Full soft has the attachment points at the very end of the bar. Some of the fastest guys here have their rear sway bar at full soft. Mine is currently 10mm from full soft.
Everyone’s car is bound to handle a little differently. I found 14mm from full soft to be tail-happy, and 4mm to be too much understeer. But once I got into small changes it becomes hard to isolate bar changes from other factors like tire pressure and tire state of wear.
It’s kind of an experience thing. Last Summer I had a 3 day weekend at CMP where I was having a helova time with oversteer. I kept loosening up the rear sway in small increments to dial the problem out. But ultimately I grew suspicious that the real problem was that my rear tires were more worn (and therefore harder) then my front tires, but I didn’t have my durometer along with me to confirm it. Moving tires around seemed to help the problem, but I didn’t get enough sessions to really confirm it.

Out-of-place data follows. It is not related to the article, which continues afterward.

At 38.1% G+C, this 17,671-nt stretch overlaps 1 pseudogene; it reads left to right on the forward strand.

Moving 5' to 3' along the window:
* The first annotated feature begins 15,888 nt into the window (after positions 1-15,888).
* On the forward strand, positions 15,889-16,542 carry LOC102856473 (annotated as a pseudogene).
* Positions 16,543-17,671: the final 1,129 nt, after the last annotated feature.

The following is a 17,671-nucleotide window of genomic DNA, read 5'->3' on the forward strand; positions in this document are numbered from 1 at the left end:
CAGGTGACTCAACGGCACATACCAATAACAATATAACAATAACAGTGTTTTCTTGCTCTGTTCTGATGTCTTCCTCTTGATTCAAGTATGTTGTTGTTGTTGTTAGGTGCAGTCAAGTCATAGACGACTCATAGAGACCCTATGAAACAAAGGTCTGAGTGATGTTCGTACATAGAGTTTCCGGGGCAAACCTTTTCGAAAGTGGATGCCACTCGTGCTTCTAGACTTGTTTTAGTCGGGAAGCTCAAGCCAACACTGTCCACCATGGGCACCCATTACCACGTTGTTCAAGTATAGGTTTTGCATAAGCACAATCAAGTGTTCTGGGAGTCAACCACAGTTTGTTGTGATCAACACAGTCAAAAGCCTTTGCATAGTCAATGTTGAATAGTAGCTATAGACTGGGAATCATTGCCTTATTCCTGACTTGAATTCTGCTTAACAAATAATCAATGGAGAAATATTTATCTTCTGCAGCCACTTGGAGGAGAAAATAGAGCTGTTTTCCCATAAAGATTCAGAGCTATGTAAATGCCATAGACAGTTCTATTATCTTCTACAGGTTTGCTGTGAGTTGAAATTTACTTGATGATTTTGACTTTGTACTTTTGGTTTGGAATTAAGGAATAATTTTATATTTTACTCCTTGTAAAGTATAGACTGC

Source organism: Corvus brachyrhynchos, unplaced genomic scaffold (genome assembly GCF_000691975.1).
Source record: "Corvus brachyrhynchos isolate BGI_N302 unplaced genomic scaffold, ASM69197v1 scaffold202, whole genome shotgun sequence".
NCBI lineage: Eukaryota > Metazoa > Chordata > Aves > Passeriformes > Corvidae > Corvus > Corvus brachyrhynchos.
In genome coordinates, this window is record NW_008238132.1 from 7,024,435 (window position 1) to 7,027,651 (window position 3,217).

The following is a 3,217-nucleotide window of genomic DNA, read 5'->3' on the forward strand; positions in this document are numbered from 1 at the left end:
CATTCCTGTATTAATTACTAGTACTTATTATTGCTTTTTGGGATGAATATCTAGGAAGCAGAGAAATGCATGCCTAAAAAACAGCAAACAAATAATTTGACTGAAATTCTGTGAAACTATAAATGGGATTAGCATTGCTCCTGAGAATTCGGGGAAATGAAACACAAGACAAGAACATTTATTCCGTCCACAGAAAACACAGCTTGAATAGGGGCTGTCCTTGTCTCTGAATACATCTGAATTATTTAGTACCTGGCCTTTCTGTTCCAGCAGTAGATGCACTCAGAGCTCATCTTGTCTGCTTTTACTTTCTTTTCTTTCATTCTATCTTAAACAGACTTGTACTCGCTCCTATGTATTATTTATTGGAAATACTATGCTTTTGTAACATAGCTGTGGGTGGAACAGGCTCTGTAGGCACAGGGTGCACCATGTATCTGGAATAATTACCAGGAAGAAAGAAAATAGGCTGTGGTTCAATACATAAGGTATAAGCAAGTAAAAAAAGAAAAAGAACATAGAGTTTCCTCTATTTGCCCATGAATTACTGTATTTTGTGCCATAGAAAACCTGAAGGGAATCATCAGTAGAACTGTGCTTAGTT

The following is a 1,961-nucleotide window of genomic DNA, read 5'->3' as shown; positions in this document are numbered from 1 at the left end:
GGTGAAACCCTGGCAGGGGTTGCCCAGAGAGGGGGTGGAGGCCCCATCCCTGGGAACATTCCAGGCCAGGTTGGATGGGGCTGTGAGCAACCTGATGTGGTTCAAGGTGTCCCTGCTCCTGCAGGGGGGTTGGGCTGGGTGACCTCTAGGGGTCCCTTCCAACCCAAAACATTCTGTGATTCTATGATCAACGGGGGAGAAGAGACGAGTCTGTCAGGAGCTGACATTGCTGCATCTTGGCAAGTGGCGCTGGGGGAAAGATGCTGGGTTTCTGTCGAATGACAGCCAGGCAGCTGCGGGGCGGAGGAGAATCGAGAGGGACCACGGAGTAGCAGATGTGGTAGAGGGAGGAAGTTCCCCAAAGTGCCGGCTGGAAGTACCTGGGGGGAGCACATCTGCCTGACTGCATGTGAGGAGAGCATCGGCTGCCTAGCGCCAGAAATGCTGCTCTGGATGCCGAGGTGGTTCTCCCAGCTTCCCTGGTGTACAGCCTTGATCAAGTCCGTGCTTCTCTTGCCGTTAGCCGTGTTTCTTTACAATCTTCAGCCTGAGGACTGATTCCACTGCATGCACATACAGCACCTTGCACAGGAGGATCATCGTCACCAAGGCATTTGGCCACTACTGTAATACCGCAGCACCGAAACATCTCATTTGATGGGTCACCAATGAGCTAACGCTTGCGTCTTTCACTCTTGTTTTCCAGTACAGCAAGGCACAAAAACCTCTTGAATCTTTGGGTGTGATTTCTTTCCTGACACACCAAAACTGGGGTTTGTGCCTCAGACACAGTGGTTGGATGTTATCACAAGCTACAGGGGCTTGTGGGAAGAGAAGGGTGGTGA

A pro team goes to the track with sticker tires and makes good air pressure predictions. A grassroots guy goes to the track with tires with dissimilar wear patters from 3 previous race weekends, and occasionally sees air pressure do things he didn’t predict. So the grassroots guy, due to budget and inexperience, ends up trying to understand the car’s behavior in an inconsistant environment. Of course he’s trying to make it consistant, but inevitably it’s not.
Then the grassroots guy’s inexperience strikes again when he starts changing the wrong thing…the rear sway…because he doesn’t have the confidence to say to himself “no, 10mm of rear sway is known good, so it is not the problem. It has to be something else.”
I don’t know that there is a moral to this story. Read a book on handling. Experiment with your setup and gain confidence that you can change the behavior of your car. Keep good notes. Try to keep the state of wear of your tires equal. Don’t screw up air pressure.